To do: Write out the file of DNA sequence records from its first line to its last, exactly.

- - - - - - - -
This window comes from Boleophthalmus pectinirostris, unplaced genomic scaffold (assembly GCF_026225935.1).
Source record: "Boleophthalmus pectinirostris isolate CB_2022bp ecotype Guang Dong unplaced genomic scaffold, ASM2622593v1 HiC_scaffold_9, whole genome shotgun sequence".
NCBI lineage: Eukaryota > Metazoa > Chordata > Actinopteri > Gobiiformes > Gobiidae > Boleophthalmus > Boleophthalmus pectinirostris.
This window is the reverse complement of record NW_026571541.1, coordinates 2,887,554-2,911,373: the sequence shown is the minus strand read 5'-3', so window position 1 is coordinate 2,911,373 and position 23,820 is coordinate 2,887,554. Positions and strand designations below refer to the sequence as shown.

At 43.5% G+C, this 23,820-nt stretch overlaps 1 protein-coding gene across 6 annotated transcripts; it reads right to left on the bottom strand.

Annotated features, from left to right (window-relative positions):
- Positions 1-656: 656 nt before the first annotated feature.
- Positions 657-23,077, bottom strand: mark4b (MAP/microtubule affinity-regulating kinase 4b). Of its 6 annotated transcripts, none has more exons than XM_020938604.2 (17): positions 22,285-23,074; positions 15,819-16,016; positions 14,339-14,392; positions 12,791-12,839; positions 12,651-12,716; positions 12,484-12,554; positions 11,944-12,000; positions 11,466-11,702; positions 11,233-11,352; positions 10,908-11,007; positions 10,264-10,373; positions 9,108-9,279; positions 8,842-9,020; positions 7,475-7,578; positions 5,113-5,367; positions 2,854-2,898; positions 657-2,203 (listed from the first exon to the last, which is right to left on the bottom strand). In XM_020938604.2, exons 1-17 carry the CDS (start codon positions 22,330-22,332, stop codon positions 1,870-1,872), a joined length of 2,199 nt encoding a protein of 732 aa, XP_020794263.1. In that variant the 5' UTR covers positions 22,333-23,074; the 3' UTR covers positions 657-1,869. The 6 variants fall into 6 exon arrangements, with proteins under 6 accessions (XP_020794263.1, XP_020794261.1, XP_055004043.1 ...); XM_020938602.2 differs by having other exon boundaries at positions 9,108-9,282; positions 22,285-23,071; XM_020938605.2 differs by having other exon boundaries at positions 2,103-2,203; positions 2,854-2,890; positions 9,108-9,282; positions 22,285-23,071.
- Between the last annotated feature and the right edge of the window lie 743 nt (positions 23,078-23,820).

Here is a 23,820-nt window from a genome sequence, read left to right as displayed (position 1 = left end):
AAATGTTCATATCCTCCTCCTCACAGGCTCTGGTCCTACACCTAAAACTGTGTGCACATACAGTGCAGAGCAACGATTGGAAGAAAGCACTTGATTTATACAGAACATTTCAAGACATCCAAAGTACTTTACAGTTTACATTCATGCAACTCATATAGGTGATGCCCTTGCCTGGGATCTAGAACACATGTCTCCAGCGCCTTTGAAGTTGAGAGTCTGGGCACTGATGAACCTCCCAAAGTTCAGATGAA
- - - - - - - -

This window comes from Boleophthalmus pectinirostris, unplaced genomic scaffold (assembly GCF_026225935.1).
Source record: "Boleophthalmus pectinirostris isolate CB_2022bp ecotype Guang Dong unplaced genomic scaffold, ASM2622593v1 HiC_scaffold_9, whole genome shotgun sequence".
NCBI lineage: Eukaryota > Metazoa > Chordata > Actinopteri > Gobiiformes > Gobiidae > Boleophthalmus > Boleophthalmus pectinirostris.
This window is the reverse complement of record NW_026571541.1, coordinates 2,887,554-2,911,373: the sequence shown is the minus strand read 5'-3', so window position 1 is coordinate 2,911,373 and position 23,820 is coordinate 2,887,554. Positions and strand designations below refer to the sequence as shown.

At 43.5% G+C, this 23,820-nt stretch overlaps 1 protein-coding gene across 6 annotated transcripts; it reads right to left on the bottom strand.

Annotated features, from left to right (window-relative positions):
- Positions 1-656: 656 nt before the first annotated feature.
- Positions 657-23,077, bottom strand: mark4b (MAP/microtubule affinity-regulating kinase 4b). Of its 6 annotated transcripts, none has more exons than XM_020938604.2 (17): positions 22,285-23,074; positions 15,819-16,016; positions 14,339-14,392; positions 12,791-12,839; positions 12,651-12,716; positions 12,484-12,554; positions 11,944-12,000; positions 11,466-11,702; positions 11,233-11,352; positions 10,908-11,007; positions 10,264-10,373; positions 9,108-9,279; positions 8,842-9,020; positions 7,475-7,578; positions 5,113-5,367; positions 2,854-2,898; positions 657-2,203 (listed from the first exon to the last, which is right to left on the bottom strand). In XM_020938604.2, exons 1-17 carry the CDS (start codon positions 22,330-22,332, stop codon positions 1,870-1,872), a joined length of 2,199 nt encoding a protein of 732 aa, XP_020794263.1. In that variant the 5' UTR covers positions 22,333-23,074; the 3' UTR covers positions 657-1,869. The 6 variants fall into 6 exon arrangements, with proteins under 6 accessions (XP_020794263.1, XP_020794261.1, XP_055004043.1 ...); XM_020938602.2 differs by having other exon boundaries at positions 9,108-9,282; positions 22,285-23,071; XM_020938605.2 differs by having other exon boundaries at positions 2,103-2,203; positions 2,854-2,890; positions 9,108-9,282; positions 22,285-23,071.
- Between the last annotated feature and the right edge of the window lie 743 nt (positions 23,078-23,820).

Here is a 23,820-nt window from a genome sequence, read left to right as displayed (position 1 = left end):
AAATGTTCATATCCTCCTCCTCACAGGCTCTGGTCCTACACCTAAAACTGTGTGCACATACAGTGCAGAGCAACGATTGGAAGAAAGCACTTGATTTATACAGAACATTTCAAGACATCCAAAGTACTTTACAGTTTACATTCATGCAACTCATATAGGTGATGCCCTTGCCTGGGATCTAGAACACATGTCTCCAGCGCCTTTGAAGTTGAGAGTCTGGGCACTGATGAACCTCCCAAAGTTCAGATGAA